01 August 2015

PARIS, FRANCE — 29 July 2015

World's experts in immersion and immersive technologies convene in Paris this September. Interviews and complimentary Media and Press Passes available upon request.
The Immersive Education Initiative today announced the official IMMERSION 2015 speakers, exhibits, presentations, and workshops. Featuring nearly 100 sessions about Virtual Reality (VR), augmented reality (AR), 3D printing, wearable computing, brain interfaces, and more, IMMERSION 2015 is open to the public from 7 September to 10 September.
Day passes (tickets) are available for 12 Euro.
The public is invited to join the world's experts in immersion and immersive technology for nearly 100 conference sessions, keynotes and featured talks from Google,Disney, the Smithsonian InstitutionImmersive EducationStanford UniversityUCLAUSC, the United States Department of the Interior (DOI) and many more.
Building on the success of the previous 9 years of Immersive Education (iED) conferences, IMMERSION 2015 addresses the personal and cultural impact of immersive technologies such as Virtual Reality (VR), augmented reality (AR), wearable computing, brain interfaces, cybernetics, neuro-gaming technologies, 3D printing, personal robotics, telepresence, virtual worlds, simulations, game-based learning and training systems, and fully immersive environments such as caves and domes.
Details and registration are online at http://summit.ImmersiveEducation.org
Paris-Sorbonne University ("the Sorbonne") is the official host of IMMERSION 2015. The prestigious university, located in the heart of Paris, France, will host the international conference and exhibition from 7 September to 10 September. The event, which is open to the public, will take place in the famous lecture halls of the historic Sorbonne building.
Previous Immersive Education conferences have featured speakers, exhibitors and researchers from Harvard University, MITMIT Media LabStanfordNASAUnited Nations (UN), United States Department of EducationSmithsonianDisneyGoogleMicrosoftIntelOracle and many other world-class organizations.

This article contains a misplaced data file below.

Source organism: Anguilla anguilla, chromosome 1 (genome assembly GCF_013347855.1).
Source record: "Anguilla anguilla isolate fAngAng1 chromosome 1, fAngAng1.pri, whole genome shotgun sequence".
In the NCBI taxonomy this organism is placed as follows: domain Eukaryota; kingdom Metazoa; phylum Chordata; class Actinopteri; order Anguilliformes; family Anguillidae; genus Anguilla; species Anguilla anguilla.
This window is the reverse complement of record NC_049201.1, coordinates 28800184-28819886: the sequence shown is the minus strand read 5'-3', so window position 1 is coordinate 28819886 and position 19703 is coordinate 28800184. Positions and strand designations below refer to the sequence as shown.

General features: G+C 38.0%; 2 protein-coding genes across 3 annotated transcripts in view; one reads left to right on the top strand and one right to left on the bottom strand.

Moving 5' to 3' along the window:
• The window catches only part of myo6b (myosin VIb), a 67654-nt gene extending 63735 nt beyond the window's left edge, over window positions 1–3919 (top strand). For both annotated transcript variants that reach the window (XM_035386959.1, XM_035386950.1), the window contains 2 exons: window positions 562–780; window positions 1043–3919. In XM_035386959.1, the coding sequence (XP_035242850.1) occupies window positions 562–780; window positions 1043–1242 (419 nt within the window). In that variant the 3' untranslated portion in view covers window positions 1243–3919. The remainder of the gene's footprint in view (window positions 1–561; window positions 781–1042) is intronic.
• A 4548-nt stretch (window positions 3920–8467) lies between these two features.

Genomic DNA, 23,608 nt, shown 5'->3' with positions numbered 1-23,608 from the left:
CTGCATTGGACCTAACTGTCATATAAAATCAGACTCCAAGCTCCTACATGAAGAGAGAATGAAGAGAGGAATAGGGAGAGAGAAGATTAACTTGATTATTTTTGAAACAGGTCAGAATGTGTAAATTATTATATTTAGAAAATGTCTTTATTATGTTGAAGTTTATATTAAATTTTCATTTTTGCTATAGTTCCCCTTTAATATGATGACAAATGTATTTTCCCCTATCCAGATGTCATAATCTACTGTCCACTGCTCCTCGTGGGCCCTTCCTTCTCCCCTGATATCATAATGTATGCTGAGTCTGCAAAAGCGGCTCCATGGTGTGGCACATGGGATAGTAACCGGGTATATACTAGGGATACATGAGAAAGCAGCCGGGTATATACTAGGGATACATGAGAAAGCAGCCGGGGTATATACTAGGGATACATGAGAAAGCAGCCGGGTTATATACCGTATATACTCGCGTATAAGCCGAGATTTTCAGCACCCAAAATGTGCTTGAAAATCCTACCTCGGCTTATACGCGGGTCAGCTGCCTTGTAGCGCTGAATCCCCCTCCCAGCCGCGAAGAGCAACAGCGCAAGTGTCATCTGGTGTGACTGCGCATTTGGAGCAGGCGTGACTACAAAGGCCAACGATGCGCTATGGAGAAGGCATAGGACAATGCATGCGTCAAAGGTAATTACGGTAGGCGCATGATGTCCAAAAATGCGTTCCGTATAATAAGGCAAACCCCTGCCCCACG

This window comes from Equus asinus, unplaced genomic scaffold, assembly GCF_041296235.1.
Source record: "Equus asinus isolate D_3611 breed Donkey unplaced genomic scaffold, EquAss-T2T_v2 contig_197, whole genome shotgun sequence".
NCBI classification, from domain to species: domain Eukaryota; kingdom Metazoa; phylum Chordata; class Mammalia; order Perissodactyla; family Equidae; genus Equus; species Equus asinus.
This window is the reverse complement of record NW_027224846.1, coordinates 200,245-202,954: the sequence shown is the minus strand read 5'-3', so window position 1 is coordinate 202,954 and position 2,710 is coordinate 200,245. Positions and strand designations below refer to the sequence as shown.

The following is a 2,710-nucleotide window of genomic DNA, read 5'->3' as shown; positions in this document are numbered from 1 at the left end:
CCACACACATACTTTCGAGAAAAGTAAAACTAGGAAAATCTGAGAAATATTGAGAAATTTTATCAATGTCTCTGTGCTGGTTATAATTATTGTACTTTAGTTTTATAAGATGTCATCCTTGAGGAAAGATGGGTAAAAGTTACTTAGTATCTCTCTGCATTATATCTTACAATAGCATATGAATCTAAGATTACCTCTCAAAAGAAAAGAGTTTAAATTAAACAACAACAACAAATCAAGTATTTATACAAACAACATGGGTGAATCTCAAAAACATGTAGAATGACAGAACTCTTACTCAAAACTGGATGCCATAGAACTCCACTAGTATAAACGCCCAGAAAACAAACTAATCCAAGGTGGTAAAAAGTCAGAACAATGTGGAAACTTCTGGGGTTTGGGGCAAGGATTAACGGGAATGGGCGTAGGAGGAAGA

Interviews and complimentary Media and Press Passes available upon request:
Barbara Mikolajczak
Immersive Education Initiative
+1 (617) 997-1017


The Immersive Education Initiative is a non-profit international collaboration of educational institutions, research institutes, museums, consortia and companies. The Initiative was established in 2005 with the mission to define and develop standards, best practices, technology platforms, training and education programs, and communities of support for virtual worlds, virtual reality, augmented and mixed reality, simulations, game-based learning and training systems, and fully immersive environments such as caves and domes.
Thousands of faculty, researchers, staff and administrators are members of the Immersive Education Initiative, who together service millions of academic and corporate learners worldwide.
Chapters support the rapid and continued growth of Immersive Education throughout the world, and constitute the geographically distributed structure of the organization through which regional and local members are supported and enriched. Chapters organize officially sanctioned Summits, Days, workshops, collaborations, seminars, lectures, forums, meetings, public service events and activities, technical groups, technical work items, research, and related activities.

24 May 2015

Connecting science with society- EU boost for polar science

For a strong European polar infrastructure: Members of EU-PolarNet work closely together in order to optimize the use of the first-class European operational polar infrastructure. 

Photo: Alfred-Wegener-Institut/Stefan Hendricks